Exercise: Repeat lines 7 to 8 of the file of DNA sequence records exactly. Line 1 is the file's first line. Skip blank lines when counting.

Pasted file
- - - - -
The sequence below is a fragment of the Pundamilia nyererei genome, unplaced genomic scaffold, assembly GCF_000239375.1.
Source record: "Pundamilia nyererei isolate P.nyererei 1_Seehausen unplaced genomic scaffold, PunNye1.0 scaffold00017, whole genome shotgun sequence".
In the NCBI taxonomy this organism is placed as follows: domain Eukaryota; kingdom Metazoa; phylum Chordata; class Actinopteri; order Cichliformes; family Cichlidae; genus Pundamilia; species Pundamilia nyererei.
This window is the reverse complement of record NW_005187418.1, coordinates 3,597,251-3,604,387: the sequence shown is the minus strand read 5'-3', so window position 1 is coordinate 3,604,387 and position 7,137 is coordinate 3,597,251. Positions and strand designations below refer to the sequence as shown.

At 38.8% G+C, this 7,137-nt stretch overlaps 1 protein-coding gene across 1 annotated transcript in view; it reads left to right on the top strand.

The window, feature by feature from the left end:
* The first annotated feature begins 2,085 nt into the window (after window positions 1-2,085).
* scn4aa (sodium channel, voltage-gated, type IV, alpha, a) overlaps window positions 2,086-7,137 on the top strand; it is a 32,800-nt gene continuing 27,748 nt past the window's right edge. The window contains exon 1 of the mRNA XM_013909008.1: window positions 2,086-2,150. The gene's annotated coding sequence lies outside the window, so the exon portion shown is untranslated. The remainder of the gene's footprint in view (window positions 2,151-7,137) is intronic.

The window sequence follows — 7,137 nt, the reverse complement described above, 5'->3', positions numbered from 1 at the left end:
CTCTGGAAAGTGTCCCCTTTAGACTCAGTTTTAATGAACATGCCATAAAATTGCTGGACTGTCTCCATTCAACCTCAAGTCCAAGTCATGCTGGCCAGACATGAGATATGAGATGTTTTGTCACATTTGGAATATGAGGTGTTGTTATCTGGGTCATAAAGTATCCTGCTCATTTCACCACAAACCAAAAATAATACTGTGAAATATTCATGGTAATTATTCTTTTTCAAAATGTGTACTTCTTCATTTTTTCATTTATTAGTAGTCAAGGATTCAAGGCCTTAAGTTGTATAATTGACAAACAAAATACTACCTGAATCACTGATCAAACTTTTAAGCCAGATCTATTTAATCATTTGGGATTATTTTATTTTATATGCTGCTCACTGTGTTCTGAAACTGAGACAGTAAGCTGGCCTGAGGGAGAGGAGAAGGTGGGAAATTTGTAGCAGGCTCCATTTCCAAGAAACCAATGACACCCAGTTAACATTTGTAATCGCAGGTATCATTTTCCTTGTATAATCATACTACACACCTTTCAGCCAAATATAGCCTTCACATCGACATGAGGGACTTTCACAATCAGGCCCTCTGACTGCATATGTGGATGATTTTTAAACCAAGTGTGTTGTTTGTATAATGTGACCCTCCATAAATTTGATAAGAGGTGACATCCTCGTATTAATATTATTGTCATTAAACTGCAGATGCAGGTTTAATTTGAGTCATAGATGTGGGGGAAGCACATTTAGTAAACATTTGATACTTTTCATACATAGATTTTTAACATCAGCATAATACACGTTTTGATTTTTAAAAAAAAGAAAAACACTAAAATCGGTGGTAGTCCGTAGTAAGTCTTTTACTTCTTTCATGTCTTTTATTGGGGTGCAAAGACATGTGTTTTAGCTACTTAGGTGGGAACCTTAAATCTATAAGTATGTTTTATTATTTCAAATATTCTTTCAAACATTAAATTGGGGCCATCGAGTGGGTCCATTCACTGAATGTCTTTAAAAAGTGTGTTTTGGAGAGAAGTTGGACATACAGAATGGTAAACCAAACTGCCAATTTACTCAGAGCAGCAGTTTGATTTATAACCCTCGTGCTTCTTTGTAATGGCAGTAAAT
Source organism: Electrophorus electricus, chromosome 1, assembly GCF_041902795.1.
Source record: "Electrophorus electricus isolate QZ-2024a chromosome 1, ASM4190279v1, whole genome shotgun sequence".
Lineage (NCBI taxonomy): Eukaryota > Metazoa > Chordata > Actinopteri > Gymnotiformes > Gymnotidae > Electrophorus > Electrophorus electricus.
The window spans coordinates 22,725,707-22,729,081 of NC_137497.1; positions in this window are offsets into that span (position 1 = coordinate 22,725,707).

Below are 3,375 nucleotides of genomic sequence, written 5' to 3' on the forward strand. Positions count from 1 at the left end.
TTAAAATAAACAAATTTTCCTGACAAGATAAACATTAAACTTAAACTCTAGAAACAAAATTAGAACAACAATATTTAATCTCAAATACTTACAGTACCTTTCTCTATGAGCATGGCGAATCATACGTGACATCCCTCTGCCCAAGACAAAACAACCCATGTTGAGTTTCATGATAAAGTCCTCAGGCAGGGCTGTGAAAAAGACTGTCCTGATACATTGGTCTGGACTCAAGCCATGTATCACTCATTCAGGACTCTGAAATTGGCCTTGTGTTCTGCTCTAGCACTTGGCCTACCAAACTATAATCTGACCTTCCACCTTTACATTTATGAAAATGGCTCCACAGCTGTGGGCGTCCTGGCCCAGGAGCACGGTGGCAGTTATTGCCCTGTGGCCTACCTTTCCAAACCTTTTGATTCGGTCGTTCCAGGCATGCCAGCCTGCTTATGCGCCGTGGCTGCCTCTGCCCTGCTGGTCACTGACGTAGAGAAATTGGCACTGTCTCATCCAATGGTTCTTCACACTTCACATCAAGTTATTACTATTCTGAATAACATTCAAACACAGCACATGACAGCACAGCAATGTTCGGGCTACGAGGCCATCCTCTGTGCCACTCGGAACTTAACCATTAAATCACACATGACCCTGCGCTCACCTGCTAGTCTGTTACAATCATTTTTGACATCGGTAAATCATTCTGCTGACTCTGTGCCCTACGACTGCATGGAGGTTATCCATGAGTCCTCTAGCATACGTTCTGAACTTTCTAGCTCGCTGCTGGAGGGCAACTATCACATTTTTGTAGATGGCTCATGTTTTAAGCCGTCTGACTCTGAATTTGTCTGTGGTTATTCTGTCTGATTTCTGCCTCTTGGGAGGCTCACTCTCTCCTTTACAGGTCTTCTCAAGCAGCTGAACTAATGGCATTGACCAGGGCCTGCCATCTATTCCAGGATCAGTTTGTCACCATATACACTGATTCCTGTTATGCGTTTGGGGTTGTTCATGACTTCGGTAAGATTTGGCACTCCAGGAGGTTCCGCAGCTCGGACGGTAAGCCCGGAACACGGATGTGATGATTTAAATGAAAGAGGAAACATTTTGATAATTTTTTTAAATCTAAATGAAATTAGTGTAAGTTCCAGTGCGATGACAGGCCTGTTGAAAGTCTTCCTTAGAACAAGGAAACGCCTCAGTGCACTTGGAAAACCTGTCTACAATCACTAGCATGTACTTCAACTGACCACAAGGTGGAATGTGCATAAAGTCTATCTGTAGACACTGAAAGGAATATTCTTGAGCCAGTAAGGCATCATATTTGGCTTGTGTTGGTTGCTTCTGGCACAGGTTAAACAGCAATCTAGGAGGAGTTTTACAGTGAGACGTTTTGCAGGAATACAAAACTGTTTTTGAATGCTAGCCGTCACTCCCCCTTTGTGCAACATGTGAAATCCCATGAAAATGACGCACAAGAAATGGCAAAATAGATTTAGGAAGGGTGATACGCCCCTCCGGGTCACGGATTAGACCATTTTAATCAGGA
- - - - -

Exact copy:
* The first annotated feature begins 2,085 nt into the window (after window positions 1-2,085).
* scn4aa (sodium channel, voltage-gated, type IV, alpha, a) overlaps window positions 2,086-7,137 on the top strand; it is a 32,800-nt gene continuing 27,748 nt past the window's right edge. The window contains exon 1 of the mRNA XM_013909008.1: window positions 2,086-2,150. The gene's annotated coding sequence lies outside the window, so the exon portion shown is untranslated. The remainder of the gene's footprint in view (window positions 2,151-7,137) is intronic.